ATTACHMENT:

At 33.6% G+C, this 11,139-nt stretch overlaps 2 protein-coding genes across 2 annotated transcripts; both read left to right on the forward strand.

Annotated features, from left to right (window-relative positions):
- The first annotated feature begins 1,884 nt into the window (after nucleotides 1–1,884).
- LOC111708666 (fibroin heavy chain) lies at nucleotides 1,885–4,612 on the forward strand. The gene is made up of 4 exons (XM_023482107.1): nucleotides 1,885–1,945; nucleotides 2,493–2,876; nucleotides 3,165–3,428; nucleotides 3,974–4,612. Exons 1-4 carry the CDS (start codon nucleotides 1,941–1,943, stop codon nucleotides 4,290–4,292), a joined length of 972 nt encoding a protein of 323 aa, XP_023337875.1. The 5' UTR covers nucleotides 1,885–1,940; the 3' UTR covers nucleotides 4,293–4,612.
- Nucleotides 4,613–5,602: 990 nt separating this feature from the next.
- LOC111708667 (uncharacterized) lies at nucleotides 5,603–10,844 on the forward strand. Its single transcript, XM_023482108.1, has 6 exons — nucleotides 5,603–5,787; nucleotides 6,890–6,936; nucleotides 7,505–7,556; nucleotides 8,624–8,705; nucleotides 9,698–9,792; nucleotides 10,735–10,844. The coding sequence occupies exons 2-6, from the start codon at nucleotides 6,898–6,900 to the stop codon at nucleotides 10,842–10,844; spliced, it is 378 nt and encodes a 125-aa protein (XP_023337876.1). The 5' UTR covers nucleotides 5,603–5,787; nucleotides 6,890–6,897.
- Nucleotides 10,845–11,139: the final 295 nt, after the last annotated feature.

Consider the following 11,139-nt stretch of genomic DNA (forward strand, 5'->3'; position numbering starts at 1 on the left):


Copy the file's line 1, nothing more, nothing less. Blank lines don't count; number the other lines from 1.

At 33.6% G+C, this 11,139-nt stretch overlaps 2 protein-coding genes across 2 annotated transcripts; both read left to right on the forward strand.